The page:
For this Father’s Day, we at Bébé Voyage want to share the following story of two dads’ arduous journey to fatherhood.
Things were finally looking up for Antoine and Baptiste, a Paris-based couple, after years of saving funds, researching, traveling back and forth to the U.S., navigating the complex world of international surrogacy, and enduring two failed pregnancy attempts. Their much-longed for baby is due in July and they were busy making plans to collect him. Then, Covid-19 upended all our lives, and they were left struggling once again. As French citizens living in Paris and with their baby being born in the U.S, they are not sure if they will be allowed to travel in time for his birth or, indeed, when they will be able to take him back home to France.
When the travel ban to the U.S. was imposed, restricting non-citizens and non-residents from entering the country, expectant parents, like Antoine and Baptiste, found themselves miles away from their unborn babies and unable to travel to meet them. This is a worldwide issue, not limited to the U.S. as more countries are implementing pandemic-related travel bans.
Although Antoine and Baptiste are now discussing their situation with embassies, consulates and lawyers, it’s still uncertain whether they will be able to make it to their son’s birth. “There are some uncertainties around that and we don’t even know if we can both be in the U.S.,”. Antoine explained. “There are many steps involved in getting the approval. One of the required documents is the pre-birth certificate. In Indiana, you can’t put two unmarried men as fathers, I’m the only one mentioned on the pre-birth certificate.’
Once a baby is born, Antoine and Baptiste would be able to travel to the U.S. more easily as the parents of children under 21 residing there are allowed to enter the country. However, even then their wait will not be over. With travel restrictions in place, they will have to quarantine for two weeks before being allowed to see the baby. Not only is their journey to fatherhood facing many challenges–financial, emotional, logistical–but they also risk missing out on some of those key initial bonding moments with their much-awaited child.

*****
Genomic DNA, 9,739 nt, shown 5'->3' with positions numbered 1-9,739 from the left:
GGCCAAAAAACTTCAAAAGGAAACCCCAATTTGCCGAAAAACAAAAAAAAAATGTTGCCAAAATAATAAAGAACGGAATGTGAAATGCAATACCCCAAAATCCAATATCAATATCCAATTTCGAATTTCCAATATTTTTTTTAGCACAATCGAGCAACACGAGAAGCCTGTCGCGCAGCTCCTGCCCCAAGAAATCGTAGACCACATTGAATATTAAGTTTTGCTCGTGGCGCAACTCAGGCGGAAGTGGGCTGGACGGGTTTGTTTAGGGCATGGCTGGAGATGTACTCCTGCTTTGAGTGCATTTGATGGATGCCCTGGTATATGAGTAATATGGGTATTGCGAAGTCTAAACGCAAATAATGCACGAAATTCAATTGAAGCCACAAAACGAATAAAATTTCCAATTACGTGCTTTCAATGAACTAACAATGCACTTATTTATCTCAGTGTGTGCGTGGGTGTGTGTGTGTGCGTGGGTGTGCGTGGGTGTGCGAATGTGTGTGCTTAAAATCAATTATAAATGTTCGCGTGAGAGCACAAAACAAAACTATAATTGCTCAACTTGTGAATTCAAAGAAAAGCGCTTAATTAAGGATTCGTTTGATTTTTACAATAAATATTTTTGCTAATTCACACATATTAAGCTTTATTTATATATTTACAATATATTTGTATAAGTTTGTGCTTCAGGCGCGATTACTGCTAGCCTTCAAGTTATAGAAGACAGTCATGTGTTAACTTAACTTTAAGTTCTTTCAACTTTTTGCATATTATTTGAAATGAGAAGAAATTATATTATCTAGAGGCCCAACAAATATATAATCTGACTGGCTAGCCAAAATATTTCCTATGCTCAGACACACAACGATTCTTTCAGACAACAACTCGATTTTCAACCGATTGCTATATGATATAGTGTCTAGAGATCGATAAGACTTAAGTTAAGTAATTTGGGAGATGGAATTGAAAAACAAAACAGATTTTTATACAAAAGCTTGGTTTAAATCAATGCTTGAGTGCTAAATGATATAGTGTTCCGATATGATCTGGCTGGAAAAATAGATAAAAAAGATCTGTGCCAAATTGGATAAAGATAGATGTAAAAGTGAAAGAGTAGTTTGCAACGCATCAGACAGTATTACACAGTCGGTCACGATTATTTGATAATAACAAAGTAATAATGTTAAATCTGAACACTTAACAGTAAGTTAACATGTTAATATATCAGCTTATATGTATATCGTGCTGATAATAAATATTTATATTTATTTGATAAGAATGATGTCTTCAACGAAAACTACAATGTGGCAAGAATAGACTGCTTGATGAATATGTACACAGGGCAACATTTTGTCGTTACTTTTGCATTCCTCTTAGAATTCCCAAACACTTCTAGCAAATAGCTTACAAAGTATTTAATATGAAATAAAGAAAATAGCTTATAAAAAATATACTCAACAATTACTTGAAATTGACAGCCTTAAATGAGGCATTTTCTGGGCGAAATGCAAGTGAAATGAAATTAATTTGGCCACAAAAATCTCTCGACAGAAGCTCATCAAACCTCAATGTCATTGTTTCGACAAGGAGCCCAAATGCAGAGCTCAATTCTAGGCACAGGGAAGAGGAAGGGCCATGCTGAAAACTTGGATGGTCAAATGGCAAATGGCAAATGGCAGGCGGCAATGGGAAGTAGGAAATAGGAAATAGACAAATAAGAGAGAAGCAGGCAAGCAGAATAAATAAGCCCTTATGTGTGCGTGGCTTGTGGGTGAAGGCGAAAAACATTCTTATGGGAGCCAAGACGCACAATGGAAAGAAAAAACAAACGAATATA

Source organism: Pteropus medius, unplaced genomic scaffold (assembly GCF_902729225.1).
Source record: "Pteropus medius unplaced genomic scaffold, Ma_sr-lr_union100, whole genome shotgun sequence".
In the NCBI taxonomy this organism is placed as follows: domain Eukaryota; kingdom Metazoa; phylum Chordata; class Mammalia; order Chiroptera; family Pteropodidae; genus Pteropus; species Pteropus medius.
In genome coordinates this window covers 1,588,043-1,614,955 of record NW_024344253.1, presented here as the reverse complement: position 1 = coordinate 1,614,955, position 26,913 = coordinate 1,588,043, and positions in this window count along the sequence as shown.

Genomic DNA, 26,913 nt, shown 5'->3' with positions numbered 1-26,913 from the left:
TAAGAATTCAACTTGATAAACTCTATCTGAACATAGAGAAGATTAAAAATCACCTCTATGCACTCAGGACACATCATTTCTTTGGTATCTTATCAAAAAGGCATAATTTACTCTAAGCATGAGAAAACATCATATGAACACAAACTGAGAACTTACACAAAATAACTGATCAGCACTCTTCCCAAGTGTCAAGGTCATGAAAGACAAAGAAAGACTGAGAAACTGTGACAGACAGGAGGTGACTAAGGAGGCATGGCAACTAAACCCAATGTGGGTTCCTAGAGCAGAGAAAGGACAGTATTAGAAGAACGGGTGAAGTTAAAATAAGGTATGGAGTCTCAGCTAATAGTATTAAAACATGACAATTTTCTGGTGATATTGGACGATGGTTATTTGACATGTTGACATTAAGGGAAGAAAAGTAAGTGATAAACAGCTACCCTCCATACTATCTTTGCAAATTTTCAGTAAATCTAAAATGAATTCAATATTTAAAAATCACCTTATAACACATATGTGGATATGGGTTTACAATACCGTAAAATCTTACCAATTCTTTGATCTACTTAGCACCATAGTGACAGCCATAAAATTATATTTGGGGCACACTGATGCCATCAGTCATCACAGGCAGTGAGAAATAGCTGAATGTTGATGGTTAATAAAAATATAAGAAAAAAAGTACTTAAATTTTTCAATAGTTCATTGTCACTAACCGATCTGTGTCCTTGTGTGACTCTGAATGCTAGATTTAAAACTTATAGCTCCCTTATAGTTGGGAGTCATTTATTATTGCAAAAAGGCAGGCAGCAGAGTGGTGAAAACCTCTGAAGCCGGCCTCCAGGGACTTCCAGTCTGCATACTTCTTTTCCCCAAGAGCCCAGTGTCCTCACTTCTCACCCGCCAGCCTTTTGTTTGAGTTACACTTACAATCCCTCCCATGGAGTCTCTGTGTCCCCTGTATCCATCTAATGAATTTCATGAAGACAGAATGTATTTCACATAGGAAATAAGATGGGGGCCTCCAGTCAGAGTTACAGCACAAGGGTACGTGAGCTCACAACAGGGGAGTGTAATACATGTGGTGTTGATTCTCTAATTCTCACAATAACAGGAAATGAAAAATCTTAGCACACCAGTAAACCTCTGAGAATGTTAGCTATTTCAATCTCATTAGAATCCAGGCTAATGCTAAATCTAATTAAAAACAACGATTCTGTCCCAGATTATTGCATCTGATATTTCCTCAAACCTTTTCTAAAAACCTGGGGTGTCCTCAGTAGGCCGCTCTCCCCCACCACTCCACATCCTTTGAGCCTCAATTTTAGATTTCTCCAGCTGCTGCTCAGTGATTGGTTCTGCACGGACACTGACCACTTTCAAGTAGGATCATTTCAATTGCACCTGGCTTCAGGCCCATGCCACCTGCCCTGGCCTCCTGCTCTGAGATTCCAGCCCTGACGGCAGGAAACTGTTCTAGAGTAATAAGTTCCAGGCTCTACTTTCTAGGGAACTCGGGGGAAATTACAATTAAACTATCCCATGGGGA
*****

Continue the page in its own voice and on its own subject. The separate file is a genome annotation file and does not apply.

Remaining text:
“We didn’t expect the Covid situation,” said Antoine. “We are trying to be there. We are applying for an exception with the U.S. Embassy, but it’s not so easy to obtain. For now, we have not yet received permission to travel there.”
To add to the long list of things they are going through, the couple will also have to find someone to care for the baby until they arrive in Indiana if they can’t make it for the birth. The way gestational surrogacy works in the U.S. means that the baby is conceived in vitro from an egg donor and the sperm from the elected fathers and then transferred to the surrogate. Therefore, the baby is not actually biologically related to the surrogate carrier, giving her no legal claim in some U.S. states over the baby. Most surrogate clinics will have contracts in place specifically to state that the surrogate mother is neither expected or legally required to take care of the baby once born.
As Antoine mentioned, “We need to find a solution as I think that in Indiana the surrogate cannot take care of the baby. We need to find someone who will take care of him. Hopefully the surrogacy agency can help with that.”
For the couple, the journey will not conclude when they finally manage to get to Indiana and meet their son. Coming home will not be easy either. With the baby being born in the U.S., he will automatically be an American citizen and will need an American passport to travel. Due to the Covid-19 pandemic, the passport office is temporarily closed and only issuing documents for life-and-death emergencies, which does not include surrogacy. The expectant parents will once again be stuck dealing with more unexpected bureaucracy and additional expenses as they wait for all their paperwork to be processed. Surrogacy in the U.S. is already expensive with most couples spending years saving for it. This just adds to the financial and psychological toll the couple is currently experiencing. Their only other possibility of avoiding a lengthy stay in the U.S. is for the French embassy to grant them an exception and issue emergency travel documents for them to fly home.
Antoine and Baptiste still don’t know when they will meet their son but remain optimistic that things will work out and that they will be there on time. “We are also talking with other French expectant parents who have successfully entered the U.S.,” says Antoine. “So we are a bit optimistic, but our situation is different.”
We wish Antoine and Baptiste every success on their journey to fatherhood!
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